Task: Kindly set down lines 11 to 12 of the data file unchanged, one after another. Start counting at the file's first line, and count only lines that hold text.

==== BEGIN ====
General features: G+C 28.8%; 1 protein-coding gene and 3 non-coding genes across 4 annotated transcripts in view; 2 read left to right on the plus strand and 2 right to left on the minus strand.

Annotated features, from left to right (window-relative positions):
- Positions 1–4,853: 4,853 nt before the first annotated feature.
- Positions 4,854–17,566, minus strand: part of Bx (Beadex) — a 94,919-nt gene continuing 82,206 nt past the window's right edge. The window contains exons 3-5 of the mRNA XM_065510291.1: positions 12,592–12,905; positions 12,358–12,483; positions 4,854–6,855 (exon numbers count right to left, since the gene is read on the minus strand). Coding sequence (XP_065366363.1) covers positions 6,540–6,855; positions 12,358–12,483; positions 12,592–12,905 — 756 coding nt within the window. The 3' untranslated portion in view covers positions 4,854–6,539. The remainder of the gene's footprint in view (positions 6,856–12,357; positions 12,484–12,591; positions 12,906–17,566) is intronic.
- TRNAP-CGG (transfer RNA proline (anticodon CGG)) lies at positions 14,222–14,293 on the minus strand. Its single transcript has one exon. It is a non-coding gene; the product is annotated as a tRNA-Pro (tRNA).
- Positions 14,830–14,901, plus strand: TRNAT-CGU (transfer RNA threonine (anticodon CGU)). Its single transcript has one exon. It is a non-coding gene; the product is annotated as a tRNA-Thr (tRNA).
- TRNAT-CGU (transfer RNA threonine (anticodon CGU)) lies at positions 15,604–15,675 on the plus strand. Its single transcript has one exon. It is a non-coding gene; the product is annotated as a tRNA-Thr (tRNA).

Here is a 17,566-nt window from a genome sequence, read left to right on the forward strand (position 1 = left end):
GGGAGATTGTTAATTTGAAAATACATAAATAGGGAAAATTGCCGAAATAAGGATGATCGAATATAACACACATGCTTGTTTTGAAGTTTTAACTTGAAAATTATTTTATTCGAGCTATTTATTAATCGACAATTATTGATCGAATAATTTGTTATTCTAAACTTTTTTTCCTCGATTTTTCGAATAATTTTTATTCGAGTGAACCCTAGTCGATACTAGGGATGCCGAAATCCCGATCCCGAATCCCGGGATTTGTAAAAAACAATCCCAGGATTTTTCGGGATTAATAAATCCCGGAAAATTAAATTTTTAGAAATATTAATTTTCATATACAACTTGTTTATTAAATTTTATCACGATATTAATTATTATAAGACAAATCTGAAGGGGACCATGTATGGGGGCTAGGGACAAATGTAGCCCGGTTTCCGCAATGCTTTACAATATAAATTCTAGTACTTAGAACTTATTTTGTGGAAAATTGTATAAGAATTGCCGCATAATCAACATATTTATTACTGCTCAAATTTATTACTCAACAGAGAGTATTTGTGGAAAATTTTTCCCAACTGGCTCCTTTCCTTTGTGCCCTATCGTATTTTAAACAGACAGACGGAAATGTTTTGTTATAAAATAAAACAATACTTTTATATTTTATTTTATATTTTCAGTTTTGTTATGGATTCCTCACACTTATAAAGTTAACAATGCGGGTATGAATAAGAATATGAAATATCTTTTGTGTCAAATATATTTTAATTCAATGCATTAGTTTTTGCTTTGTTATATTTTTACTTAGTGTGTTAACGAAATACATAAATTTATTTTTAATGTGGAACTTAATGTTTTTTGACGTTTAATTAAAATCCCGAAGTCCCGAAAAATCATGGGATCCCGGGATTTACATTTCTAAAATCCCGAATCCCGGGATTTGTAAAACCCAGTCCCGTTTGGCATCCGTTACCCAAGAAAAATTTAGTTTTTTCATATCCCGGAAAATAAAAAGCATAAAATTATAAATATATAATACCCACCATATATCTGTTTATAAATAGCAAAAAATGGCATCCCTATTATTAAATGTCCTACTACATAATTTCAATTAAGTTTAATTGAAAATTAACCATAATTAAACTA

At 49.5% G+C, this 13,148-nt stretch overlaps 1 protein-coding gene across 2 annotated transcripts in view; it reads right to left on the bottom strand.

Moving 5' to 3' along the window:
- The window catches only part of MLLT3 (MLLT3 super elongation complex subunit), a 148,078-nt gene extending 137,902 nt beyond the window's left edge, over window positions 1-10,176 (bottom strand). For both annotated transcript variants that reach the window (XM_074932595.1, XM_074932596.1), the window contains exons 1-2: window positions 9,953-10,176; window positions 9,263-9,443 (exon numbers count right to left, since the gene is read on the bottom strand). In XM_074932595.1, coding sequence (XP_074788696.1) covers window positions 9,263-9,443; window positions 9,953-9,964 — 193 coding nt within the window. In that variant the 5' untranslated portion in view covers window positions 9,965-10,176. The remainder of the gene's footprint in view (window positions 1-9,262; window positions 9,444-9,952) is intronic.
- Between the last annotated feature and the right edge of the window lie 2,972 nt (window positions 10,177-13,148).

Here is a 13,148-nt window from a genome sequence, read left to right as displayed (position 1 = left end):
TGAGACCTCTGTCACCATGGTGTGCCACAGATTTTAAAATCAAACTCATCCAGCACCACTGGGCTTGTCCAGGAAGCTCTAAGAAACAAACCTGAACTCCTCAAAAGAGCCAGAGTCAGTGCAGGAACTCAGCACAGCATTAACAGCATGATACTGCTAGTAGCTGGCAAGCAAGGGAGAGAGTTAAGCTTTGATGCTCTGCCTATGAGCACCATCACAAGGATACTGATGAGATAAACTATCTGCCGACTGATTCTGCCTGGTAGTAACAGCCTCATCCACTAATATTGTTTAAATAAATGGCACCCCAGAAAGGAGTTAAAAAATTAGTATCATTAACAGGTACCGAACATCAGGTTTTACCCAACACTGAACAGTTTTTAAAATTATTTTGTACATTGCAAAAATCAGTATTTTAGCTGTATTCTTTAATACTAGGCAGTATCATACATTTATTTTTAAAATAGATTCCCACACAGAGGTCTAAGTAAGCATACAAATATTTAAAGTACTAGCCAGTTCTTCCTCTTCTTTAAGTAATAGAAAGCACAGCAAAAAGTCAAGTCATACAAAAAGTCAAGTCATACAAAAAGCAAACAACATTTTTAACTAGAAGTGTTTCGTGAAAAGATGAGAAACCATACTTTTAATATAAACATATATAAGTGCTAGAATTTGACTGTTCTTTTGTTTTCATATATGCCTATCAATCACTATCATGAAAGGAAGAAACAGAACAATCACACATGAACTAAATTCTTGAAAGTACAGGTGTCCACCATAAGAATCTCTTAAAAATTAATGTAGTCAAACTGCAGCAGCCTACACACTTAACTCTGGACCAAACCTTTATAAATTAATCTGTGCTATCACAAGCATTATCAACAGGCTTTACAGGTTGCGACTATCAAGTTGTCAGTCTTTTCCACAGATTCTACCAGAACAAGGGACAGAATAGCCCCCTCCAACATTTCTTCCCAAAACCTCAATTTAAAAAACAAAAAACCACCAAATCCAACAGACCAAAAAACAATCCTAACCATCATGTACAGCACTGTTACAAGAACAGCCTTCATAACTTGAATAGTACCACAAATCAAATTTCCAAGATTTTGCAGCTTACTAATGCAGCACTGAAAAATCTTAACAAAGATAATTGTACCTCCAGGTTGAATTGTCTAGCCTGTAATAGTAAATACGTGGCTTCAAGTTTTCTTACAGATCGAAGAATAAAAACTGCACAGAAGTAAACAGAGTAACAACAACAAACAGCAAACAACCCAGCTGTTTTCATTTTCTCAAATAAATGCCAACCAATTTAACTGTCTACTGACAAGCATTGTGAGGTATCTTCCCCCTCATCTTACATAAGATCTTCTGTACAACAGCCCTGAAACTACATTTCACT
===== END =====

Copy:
Moving 5' to 3' along the window:
- The window catches only part of MLLT3 (MLLT3 super elongation complex subunit), a 148,078-nt gene extending 137,902 nt beyond the window's left edge, over window positions 1-10,176 (bottom strand). For both annotated transcript variants that reach the window (XM_074932595.1, XM_074932596.1), the window contains exons 1-2: window positions 9,953-10,176; window positions 9,263-9,443 (exon numbers count right to left, since the gene is read on the bottom strand). In XM_074932595.1, coding sequence (XP_074788696.1) covers window positions 9,263-9,443; window positions 9,953-9,964 — 193 coding nt within the window. In that variant the 5' untranslated portion in view covers window positions 9,965-10,176. The remainder of the gene's footprint in view (window positions 1-9,262; window positions 9,444-9,952) is intronic.